Experimental and computational evidence on conformational fluctuations as a source of catalytic defects in genetic diseases
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Royal Society of Chemistry
Genetic diseasesProteinConformational fluctuationsCatalysisInherited metabolic diseases
Fuchs, J.E.; Muñoz, I.G.; Timson, D.J.; Pey, A.L. Experimental and computational evidence on conformational fluctuations as a source of catalytic defects in genetic diseases. RSC Advances, 6: 58604-58612 (2016). [http://hdl.handle.net/10481/42968]
SponsorshipThis work was supported by grants from MINECO (BIO2015-66426-R, CSD2009-00088) and Junta de Andaluc´ıa (P11-CTS-07187). A. L. P. was supported by a Ram´on y Cajal research contract from MINECO/University of Granada (RYC-2009-04147).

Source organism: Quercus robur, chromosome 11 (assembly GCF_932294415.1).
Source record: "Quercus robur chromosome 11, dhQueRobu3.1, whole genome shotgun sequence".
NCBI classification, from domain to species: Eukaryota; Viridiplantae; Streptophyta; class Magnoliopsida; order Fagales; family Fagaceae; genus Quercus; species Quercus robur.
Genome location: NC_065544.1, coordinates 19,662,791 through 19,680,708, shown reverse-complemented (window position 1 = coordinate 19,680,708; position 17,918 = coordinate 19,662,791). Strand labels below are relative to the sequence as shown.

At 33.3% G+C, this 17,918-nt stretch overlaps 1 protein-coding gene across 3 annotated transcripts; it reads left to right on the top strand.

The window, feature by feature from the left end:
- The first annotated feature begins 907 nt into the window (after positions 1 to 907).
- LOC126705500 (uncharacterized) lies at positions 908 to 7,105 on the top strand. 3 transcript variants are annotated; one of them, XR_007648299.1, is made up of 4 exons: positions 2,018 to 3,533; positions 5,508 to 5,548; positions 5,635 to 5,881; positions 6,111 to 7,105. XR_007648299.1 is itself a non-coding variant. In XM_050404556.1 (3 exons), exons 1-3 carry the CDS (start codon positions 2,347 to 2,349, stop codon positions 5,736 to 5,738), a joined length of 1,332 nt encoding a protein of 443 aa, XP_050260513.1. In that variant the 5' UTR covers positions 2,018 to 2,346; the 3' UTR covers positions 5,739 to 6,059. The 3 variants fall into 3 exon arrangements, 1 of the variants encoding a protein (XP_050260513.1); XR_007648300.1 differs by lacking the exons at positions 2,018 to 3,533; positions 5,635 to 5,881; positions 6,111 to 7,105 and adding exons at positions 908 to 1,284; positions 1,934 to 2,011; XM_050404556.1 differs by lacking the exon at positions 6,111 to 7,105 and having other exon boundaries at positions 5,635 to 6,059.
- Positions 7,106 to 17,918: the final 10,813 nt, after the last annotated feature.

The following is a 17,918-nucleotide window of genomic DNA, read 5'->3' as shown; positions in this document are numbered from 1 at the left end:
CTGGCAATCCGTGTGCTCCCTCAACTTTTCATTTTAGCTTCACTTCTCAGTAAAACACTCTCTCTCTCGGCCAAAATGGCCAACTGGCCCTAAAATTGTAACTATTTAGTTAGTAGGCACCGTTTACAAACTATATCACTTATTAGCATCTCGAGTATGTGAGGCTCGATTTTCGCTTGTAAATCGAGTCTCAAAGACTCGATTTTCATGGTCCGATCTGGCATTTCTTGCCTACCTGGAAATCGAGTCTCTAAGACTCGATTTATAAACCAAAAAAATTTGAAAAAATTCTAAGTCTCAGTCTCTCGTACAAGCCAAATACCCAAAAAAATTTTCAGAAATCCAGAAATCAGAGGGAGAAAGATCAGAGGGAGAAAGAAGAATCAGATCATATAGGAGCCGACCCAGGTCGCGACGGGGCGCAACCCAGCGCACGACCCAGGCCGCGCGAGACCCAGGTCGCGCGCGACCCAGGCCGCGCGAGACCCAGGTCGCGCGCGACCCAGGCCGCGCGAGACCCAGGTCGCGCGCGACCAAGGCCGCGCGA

Theoretical and experimental evidence has shown that protein function, regulation and degradation are intrinsically linked to the dynamic and fluctuating nature of protein ensembles. However, the effect of missense mutations on catalytic performance are often interpreted from conformational analyses derived from X-ray crystallography, molecular dynamics and modeling, while effects on conformational fluctuations at the active site as the source of catalytic defects are rarely investigated. Here, we explore the role of conformational fluctuations in the catalytic efficiency of WT and three missense mutations in the UDP-galactose 4′-epimerase (GALE) protein causing type III galactosemia. Using comprehensive molecular dynamics simulations and small angle X-ray scattering we correlate low NAD+ binding affinity in some mutants with an increased population of non-competent conformations for NAD+ binding. Proteolysis studies combined with thermodynamic calculations reveal that mutations affecting GALE catalytic performance favor larger conformational fluctuations at the N-terminal domain and NAD+ binding site, shifting the equilibrium towards non-binding competent states in the native ensemble. Therefore, we provide a novel ensemble-based thermodynamic mechanism to explain catalytic defects caused by missense mutations that links large and transient conformational fluctuations and loss of catalytic efficiency and substrate/coenzyme affinity. In the context of this mechanism, we propose that allosteric ligands aimed at modulating these transient conformational fluctuations might correct catalytic defects in inherited metabolic diseases, representing a different approach to current small ligand therapies which target the low stability, but not catalytic defects, of mutations.